My sons are currently two and four, but I can still vividly remember the period leading up to my second child’s birth and the weeks after. It was such an emotional time full of anxiety, sadness, excitement, worry, anticipation…I was pretty much all over the emotional richter scale!
I was sad that my time alone with my first child was coming to an end, excited to be having another baby, and worried about how we would all mesh together and if I could even love my second baby as much as I loved my first. Because I like, really loved him, I was sure more than most other people could love their babies. I just couldn’t fathom loving a second baby as much as I loved my first.
In hindsight, I realized I was worried about things that would work themselves out so easily…like my heart expanding to definitely love another baby as much as my first…and I didn’t think so much about the things that were actually going to be hard. Like the reality of juggling a toddler and a baby. I could’ve never predicted it though, so it’s just something experience has to teach you.
The Adjustment: my time.
I wasn’t exactly expecting how much of my time would be torn between the baby and my toddler, especially at first. I remember seeing someone carry my toddler down the hall while he just looked so sadly over their shoulder at me as I sat in bed with the new baby. It was the first time I felt apart from him. It’d been me and him for the last two years, and now I had this new baby in my lap who needed me constantly.
I know they say to babywear your baby and magic and glitter will fall from the sky, but it just didn’t work out like that most of the time for us. My second baby never was fond of carriers (I know, right?! How is that possible?) and also….I was really exhausted. My boys weren’t on the same nap schedule and the baby woke up all night; I was on auto-pilot for several months, just going through the motions. Did I mention I was tandem nursing them? Yeah I felt like that’s all I did was breastfeed someone every minute of the day.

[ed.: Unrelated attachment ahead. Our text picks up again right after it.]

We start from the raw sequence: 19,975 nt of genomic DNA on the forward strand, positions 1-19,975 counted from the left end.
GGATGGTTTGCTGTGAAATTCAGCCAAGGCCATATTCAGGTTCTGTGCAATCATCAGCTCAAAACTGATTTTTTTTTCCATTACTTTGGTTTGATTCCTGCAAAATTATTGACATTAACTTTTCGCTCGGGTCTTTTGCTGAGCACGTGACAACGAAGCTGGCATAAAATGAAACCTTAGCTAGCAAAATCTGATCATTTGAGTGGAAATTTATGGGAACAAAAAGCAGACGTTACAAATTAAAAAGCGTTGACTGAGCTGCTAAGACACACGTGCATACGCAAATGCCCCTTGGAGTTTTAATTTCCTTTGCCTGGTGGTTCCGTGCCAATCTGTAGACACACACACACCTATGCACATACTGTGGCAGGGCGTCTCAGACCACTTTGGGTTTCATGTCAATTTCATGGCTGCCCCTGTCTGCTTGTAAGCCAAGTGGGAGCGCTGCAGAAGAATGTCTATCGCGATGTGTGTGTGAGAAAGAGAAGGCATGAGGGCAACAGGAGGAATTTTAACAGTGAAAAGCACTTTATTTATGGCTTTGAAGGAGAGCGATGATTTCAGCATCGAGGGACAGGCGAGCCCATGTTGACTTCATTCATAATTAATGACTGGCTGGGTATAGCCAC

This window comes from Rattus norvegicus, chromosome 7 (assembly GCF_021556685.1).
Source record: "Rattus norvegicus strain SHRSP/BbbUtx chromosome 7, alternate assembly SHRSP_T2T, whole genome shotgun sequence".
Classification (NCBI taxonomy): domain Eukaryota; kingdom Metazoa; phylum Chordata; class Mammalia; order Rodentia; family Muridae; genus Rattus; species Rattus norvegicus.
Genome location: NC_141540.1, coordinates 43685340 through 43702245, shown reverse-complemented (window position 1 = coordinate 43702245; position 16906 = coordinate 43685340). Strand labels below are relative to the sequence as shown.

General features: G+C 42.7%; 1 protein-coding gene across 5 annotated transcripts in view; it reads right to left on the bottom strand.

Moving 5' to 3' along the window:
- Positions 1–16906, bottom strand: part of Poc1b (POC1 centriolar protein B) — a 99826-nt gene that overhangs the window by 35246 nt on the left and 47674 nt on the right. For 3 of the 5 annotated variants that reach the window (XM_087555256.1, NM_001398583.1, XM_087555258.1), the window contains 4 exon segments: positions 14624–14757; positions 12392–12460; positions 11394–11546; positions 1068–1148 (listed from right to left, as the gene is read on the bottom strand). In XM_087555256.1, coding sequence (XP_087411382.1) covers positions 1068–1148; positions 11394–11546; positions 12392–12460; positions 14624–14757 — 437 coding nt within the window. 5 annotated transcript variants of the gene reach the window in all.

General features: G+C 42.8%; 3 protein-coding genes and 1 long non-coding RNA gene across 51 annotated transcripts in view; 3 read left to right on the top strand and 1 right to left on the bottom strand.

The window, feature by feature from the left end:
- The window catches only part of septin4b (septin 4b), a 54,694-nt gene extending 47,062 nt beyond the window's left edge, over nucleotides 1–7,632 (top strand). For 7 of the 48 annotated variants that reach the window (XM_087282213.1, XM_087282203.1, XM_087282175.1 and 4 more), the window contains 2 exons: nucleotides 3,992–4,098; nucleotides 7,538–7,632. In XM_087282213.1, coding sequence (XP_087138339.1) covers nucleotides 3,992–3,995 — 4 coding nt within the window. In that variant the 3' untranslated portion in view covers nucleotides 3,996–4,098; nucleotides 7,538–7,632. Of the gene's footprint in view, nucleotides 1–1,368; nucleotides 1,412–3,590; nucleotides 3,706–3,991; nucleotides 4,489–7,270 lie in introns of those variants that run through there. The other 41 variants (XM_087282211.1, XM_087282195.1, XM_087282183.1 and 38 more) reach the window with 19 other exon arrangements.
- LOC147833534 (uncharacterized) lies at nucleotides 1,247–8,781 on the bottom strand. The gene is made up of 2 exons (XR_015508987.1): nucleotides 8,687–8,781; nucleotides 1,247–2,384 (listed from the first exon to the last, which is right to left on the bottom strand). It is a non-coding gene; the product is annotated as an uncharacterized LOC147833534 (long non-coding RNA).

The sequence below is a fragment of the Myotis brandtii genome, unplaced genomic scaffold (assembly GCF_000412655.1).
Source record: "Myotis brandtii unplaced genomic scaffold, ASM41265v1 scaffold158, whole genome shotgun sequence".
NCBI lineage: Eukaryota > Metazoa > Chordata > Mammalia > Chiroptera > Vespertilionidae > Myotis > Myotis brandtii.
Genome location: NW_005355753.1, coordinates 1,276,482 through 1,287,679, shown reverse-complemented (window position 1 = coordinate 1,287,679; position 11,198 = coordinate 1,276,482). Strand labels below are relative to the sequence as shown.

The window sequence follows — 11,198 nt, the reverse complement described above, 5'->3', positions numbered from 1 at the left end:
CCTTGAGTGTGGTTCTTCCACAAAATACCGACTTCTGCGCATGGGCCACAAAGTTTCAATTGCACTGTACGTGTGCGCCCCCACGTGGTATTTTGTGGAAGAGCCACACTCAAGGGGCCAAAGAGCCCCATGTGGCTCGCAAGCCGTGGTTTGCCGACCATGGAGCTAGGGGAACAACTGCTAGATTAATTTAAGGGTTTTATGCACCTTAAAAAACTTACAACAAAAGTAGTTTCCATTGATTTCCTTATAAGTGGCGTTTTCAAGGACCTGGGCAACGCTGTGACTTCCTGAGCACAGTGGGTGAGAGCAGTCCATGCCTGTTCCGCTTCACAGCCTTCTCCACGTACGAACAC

Looking back, if I could give myself any advice now, it would’ve been to definitely take the time as often as possible to hand the baby to someone else (or during the baby’s nap) and give my attention fully to my older child. That sounds so easy to do in theory, but when you’re exhausted and you feel like the mess in your house is caving in around you (our house was cray for like the first year) and you just want to sit in peace for a few seconds before the baby wakes up again, getting up to go play with a toddler makes you want to have your own mini tantrum. But do it, even if it’s just for 10 minutes. It makes all the difference in the world.
The Adjustment: my heart.
Like I mentioned earlier, I was worried about not loving this baby as much as my first. Little did I know, my real problem would be loving this baby just as much and feeling guilty of my older child seeing that. It almost felt like I was cheating! I would find myself cooing at the baby and notice my toddler watching us. It broke my heart!
It’s especially hard at first because the baby isn’t very interactive and can’t play with the older child, therefore it’s difficult for the toddler to see the baby as anything more than this blob that takes up your attention and steals your admiration. I combated this with giving my toddler as much attention and love as I could, and I didn’t shy away from showing love to the baby. I wanted him to see that. I started referring to them as “my babies” and I always said “your brother”. I wanted my toddler to feel like him and the baby were on the same team.
Two years later
My boys are super close, they play so much together and my oldest one likes to say all of our names and then say “we’re a family”. Anytime they aren’t together, they legit freak out; they don’t like to be separated. As for me…I get way more down time thanks to how much they play. I can love on either of them without the other one getting jealous or without feeling like I’m cheating on someone! All of the craziness of the first year – the messy house, the endless hours of breastfeeding, the constant demands of a small baby…they’ve all but almost faded from my memory!
Not to say that the first year was a total nightmare, it just had it’s fair share of hard and challenging moments. And the exhaustion. Oh the exhaustion. Also fading. So my conclusion – it’s demanding, draining, and difficult at times…but so rewarding. It’s this maze that you will wander through and figure out on your own. And when you get to the clearing, you’ll think “Ah, this is so nice! I’m so glad I have my babies and that we found our way!” Or something like that. What I’m trying to say is: you will figure it all out, you will survive, and you won’t regret this journey.